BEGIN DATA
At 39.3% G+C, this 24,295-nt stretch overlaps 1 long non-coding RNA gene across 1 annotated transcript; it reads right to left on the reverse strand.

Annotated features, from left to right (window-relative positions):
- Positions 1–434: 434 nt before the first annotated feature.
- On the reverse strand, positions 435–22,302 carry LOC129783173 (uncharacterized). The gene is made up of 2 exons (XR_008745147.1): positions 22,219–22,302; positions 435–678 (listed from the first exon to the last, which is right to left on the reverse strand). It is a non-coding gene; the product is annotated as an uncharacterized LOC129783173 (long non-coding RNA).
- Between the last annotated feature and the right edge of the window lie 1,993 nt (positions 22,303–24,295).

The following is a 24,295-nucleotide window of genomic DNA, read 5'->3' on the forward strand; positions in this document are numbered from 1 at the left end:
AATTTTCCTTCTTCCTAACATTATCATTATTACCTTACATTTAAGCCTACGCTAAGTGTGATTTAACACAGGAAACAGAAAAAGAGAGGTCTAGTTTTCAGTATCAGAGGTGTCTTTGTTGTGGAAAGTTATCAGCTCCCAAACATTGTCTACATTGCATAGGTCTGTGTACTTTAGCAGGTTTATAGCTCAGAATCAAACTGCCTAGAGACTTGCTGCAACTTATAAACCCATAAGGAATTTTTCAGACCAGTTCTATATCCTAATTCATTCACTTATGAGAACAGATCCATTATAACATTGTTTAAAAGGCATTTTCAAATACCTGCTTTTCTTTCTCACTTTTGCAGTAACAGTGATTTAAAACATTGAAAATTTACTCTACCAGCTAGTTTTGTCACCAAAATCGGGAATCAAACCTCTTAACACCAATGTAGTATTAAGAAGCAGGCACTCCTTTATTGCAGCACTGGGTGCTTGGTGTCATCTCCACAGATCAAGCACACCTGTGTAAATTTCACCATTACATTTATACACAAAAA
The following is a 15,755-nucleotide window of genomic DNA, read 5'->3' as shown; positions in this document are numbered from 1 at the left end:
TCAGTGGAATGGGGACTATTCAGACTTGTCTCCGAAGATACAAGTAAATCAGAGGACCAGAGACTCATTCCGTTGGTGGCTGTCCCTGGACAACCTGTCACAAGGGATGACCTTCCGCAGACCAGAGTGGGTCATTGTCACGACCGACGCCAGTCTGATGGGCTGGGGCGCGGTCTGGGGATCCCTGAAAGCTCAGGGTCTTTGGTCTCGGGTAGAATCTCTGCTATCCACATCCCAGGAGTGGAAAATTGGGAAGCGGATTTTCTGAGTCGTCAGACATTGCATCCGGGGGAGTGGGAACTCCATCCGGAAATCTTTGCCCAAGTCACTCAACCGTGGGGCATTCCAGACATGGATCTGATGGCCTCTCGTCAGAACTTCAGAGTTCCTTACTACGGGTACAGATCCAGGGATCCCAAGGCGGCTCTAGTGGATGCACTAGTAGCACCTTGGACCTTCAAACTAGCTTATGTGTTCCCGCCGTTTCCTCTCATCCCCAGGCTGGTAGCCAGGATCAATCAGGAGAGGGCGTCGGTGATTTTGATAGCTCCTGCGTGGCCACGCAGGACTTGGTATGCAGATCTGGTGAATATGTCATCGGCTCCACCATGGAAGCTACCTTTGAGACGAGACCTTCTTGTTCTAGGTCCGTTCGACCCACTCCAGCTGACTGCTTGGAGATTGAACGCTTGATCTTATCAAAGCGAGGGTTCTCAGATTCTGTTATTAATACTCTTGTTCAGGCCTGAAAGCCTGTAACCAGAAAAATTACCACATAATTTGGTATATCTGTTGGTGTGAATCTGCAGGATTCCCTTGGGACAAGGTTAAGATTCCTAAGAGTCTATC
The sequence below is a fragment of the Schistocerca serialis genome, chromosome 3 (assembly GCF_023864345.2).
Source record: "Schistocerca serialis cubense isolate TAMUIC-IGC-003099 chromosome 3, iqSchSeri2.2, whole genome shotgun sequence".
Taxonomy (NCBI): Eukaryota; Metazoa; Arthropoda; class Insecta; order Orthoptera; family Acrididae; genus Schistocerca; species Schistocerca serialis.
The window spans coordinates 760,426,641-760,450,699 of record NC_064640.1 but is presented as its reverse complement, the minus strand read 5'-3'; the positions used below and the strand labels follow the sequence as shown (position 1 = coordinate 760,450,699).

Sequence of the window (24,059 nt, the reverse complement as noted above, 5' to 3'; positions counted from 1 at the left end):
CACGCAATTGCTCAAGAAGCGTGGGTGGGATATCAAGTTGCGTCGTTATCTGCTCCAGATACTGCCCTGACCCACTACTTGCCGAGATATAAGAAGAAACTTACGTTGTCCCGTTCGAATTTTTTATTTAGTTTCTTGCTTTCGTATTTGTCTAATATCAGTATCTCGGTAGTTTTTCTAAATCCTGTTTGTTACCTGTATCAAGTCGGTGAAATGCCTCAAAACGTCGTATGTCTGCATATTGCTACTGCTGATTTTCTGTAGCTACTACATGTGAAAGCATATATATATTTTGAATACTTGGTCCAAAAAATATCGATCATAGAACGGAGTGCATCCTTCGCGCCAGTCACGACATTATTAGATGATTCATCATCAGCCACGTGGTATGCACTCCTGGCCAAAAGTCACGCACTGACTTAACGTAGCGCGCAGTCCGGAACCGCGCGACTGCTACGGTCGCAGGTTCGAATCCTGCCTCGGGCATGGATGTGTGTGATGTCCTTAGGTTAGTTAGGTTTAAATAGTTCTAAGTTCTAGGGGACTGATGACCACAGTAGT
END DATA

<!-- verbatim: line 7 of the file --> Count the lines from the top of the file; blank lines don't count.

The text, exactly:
AATTTTCCTTCTTCCTAACATTATCATTATTACCTTACATTTAAGCCTACGCTAAGTGTGATTTAACACAGGAAACAGAAAAAGAGAGGTCTAGTTTTCAGTATCAGAGGTGTCTTTGTTGTGGAAAGTTATCAGCTCCCAAACATTGTCTACATTGCATAGGTCTGTGTACTTTAGCAGGTTTATAGCTCAGAATCAAACTGCCTAGAGACTTGCTGCAACTTATAAACCCATAAGGAATTTTTCAGACCAGTTCTATATCCTAATTCATTCACTTATGAGAACAGATCCATTATAACATTGTTTAAAAGGCATTTTCAAATACCTGCTTTTCTTTCTCACTTTTGCAGTAACAGTGATTTAAAACATTGAAAATTTACTCTACCAGCTAGTTTTGTCACCAAAATCGGGAATCAAACCTCTTAACACCAATGTAGTATTAAGAAGCAGGCACTCCTTTATTGCAGCACTGGGTGCTTGGTGTCATCTCCACAGATCAAGCACACCTGTGTAAATTTCACCATTACATTTATACACAAAAA